Many scientists and engineers have divided opinions on whether the South African grid will collapse or not if the country's current leadership attitude towards coal power generation and allowing themselves to be misled about the case for nuclear power prevails.
Some say there are systems in place to prevent total grid collapse should it happen that consumers draw more power from the Grid than Eskom generation power plants can keep the Grid going as the power pumped into Transmission System dips below untenable point/s.
Some say nothing is guaranteed anymore if anything is to be learned from how Eskom is unable to arrest the persistent breakdowns of the current Eskom generation.
Whatever the case is between the two centres of the divide, one thing is crystal clear: the grid will either be severely compromised or might even collapse unless the South African government leaders stand up to the private bullies who want to take over Eskom's generation market via the back door. Take it over with what?
1 By ramping up more unreliable intermittent renewable energy: wind + solar + battery energy storage system (Bess)?
2 By shutting down and/or neglecting coal power stations units in favour of renewables?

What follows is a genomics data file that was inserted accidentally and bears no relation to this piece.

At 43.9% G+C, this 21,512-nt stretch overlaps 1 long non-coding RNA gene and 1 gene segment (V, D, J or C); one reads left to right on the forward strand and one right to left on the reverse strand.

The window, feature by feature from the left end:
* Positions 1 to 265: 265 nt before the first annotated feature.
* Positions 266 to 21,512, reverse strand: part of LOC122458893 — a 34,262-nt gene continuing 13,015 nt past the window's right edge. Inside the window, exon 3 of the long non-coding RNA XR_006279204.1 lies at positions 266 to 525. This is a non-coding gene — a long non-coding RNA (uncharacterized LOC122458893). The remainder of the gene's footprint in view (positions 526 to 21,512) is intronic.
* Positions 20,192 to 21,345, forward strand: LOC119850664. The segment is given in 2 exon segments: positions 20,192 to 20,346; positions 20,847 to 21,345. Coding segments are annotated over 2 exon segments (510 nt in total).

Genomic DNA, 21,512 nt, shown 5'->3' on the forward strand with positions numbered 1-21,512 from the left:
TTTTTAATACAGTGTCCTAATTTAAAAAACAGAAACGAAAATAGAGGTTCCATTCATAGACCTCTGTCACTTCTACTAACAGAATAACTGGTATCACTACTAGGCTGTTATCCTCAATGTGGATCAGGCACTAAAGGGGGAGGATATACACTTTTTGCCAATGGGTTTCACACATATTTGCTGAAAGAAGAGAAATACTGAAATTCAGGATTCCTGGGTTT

3 By demonising new nuclear power and remain indecisive about the most likely expensive natural gas imports?
No country in the world or planet earth has ever demonstrated that it can run its power system without coal and nuclear unless it is blessed with an abundance of hydro, geothermal and/or sometimes oil and gas. South Africa has none of the latter three: hydro. geothermal. oil and gas.
In the next article, we will talk about why South Africa only has one choice as things currently stand today to stop load shedding and prevent any possibility of the grid collapse.
That choice is: Fix Eskom's coal fleet (11 out of 15 Eskom coal power stations) and expedite Koeberg nuclear power station life extension (steam generators) programme, or else the grid is going to collapse sometime soon.
This includes stopping the closure of Eskom coal power stations and bringing back to service those Eskom coal power stations that were closed down while producing power to make way for the Just Energy Transition Investment Plan (JET IP).
JET IP envisions financing firstly of $8.5 billion (R159bn) and secondly of R1.5 trillion planned from now (2022) to 2035.
Hlathi 'Zak' Madela is an executive director of the South African Energy Forum (SAEF). BSc Chemical Engineering. Wits University (1998).